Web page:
Under the new system, which takes effect July 1, Rosemont–La Petite-Patrie will now charge $115 for a gas-powered – or non-plug-in hybrid – vehicle weighing 1,249 kg or less. The bill will go up to $205 for those whose mass exceeds 1600 kg. Owners of electric or plug-in hybrid vehicles will not escape this, but in their case, the categories will be a little different. Thus, the bill will be $115 if their vehicle weighs less than 1550 kg and will go up to $205 for a vehicle weighing 1850 kg or more. It will cost $385 to obtain a sticker for a second vehicle, regardless of its weight.

The borough recognizes that its pricing system will result in a “slight increase” in the bill for the average motorist. The best-selling vehicle in Canada across all categories, the Ford F-150 will inherit the highest bill. Its average weight of 2274 kg places it at the very top of the pricing scale. The majority of sport utility vehicles (SUVs) will also be at the top of the scale. Weighing from 1525 kg to 1950 kg depending on the equipment, a Toyota RAV4 will result in a bill of $175 to $205. To pay the lower rate, you will have to drive a vehicle such as the Toyota Yaris, which weighs between 980 kg and 1120 kg. Note: “provisions” will nevertheless be made “to limit the costs for people with reduced mobility and low income”.

For now, Montreal boroughs set the price of their parking permits based on the size of the engine capacity of the vehicles. General rule: the more gas your vehicle consumes, the more expensive the sticker will be. Rosemont–La Petite-Patrie, however, says today that “the best data” to testify to the public space occupied by a vehicle when parked is its net mass. “The engines have evolved, there is no longer an exact correlation between the engine capacity and the size of the vehicles. We see this in particular in the fact that there are more and more large vehicles with small engines, ”says the mayor of the borough, François Limoges, in an interview with La Presse. “What we would like to price ideally is the size. But we don’t have it. We have the weight, that said, in the registers of the SAAQ, ”he continues.

According to Mr. Limoges, it is becoming more and more expensive for the boroughs to manage parking. Citizens often denounce the disappearance of parking spaces, but the increase in the size of vehicles reduces the number of spaces available. “Cars are taking up more and more space. In our sector, the increase in the size of automobiles has led to the reduction of 4,000 to 10,000 parking spaces, therefore approximately 10 to 25% of spaces. And that’s for a single borough: I’ll let you imagine on the scale of Quebec,” breathes the elected municipal official. For him, the reality is very simple: “Manufacturers systematically put bigger vehicles on the market, except that they forget that all this has a growing cost for infrastructure”. “A RAM 150 takes the place of two Yaris on the street. This must be taken into account, ”insists the mayor.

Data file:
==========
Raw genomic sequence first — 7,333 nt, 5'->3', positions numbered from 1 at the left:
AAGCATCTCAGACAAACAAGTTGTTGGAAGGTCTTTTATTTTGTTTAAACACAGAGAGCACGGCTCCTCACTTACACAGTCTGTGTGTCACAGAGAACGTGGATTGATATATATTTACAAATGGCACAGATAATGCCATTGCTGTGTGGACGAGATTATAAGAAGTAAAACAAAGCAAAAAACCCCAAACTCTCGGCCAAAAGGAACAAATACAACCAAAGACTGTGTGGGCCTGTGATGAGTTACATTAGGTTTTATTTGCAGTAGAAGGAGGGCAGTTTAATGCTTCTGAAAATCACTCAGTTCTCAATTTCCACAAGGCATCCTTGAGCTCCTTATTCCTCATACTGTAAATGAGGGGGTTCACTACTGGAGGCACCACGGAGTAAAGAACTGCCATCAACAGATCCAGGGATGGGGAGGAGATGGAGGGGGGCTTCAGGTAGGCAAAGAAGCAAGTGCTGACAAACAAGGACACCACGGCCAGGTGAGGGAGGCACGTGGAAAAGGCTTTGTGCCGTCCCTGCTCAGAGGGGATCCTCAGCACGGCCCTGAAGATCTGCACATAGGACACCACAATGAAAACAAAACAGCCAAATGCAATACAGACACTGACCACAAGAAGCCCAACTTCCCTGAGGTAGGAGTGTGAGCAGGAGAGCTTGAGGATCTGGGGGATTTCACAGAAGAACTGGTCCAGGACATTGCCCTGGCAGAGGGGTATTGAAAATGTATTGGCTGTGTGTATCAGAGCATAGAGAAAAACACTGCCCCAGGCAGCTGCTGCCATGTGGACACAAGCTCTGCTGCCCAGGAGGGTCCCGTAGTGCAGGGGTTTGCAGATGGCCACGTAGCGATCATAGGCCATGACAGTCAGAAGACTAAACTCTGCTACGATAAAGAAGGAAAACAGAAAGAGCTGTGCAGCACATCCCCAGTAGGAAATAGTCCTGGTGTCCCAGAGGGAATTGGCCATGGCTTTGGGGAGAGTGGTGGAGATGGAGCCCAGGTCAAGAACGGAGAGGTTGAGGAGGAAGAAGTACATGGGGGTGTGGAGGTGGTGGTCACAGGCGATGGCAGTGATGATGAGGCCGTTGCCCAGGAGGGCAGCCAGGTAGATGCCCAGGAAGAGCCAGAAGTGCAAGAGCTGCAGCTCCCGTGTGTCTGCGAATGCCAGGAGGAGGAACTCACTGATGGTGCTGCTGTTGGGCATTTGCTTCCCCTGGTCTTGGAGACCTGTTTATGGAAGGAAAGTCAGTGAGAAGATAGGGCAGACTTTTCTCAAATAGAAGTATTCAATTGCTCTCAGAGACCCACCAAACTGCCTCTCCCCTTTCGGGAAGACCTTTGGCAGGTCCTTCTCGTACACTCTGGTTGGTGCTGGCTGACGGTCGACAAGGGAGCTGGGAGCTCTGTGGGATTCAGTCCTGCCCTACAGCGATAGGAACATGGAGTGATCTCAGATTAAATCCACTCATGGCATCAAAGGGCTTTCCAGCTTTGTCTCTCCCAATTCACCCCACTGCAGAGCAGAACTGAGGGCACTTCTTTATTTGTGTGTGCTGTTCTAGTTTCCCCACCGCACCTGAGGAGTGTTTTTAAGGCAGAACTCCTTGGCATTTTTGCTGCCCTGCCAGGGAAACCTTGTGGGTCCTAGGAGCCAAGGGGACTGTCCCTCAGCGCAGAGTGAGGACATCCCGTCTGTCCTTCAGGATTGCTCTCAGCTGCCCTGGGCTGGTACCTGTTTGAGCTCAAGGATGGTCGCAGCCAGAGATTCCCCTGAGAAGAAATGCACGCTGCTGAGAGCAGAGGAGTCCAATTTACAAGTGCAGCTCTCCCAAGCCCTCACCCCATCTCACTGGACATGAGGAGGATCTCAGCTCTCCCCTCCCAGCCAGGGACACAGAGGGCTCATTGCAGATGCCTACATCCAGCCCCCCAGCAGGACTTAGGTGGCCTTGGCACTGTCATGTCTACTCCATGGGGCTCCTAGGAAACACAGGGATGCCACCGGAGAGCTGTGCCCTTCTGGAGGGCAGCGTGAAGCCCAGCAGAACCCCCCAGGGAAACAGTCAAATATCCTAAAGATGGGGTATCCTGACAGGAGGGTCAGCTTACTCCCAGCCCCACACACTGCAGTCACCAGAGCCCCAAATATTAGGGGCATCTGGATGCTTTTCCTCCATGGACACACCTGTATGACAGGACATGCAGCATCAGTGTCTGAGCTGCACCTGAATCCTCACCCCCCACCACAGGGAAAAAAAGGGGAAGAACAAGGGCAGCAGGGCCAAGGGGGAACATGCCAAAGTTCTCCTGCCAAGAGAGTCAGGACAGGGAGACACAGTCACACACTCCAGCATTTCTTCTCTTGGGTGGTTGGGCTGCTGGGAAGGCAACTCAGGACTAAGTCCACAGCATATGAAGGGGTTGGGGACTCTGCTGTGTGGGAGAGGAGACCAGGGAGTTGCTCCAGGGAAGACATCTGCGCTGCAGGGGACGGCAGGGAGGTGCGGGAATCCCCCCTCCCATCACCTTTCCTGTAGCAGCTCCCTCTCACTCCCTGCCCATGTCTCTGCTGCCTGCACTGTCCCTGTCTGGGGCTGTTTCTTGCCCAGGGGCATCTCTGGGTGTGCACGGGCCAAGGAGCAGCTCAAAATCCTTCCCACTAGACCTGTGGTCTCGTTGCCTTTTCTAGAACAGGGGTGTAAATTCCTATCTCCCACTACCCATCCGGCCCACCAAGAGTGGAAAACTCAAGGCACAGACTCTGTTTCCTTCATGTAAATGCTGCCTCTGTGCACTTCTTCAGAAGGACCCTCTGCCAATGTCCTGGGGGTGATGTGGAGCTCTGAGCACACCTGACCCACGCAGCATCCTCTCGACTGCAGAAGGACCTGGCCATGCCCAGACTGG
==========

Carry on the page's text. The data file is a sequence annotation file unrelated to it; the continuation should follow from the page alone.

François Limoges does not hide the fact that he hopes to “snowball” with his new pricing regulations. “We’re also hoping to start a conversation about vehicle sizing more broadly, for other people to look into this and consider the impact on safety as well.” This discussion needs to happen,” he said. His administration also hopes to “encourage those who have no choice but to use a vehicle in their travels to opt for smaller formats, or better, for car sharing”. Ultimately, adds the elected official, the goal is “the adoption of active modes of transport and the reduction of dependence on the automobile”.

“Studies show that the bigger the vehicle, the greater the risk of collisions due to unlimited visibility. […] I therefore really invite the mayors of the other boroughs to take a close interest in this question,” said Montreal Mayor Valérie Plante on Tuesday, who however promises not to do “wall-to-wall” -wall” with these kinds of measurements. Its borough, Ville-Marie, has also adopted pricing measures related to eco-taxation in recent years. The Director of Government Relations at Équiterre, Marc-André Viau, believes that “this modernization of the regulations is major and will inevitably have a ripple effect on the regulations for on-street parking throughout Quebec, because all municipalities are grappling with the same issues.”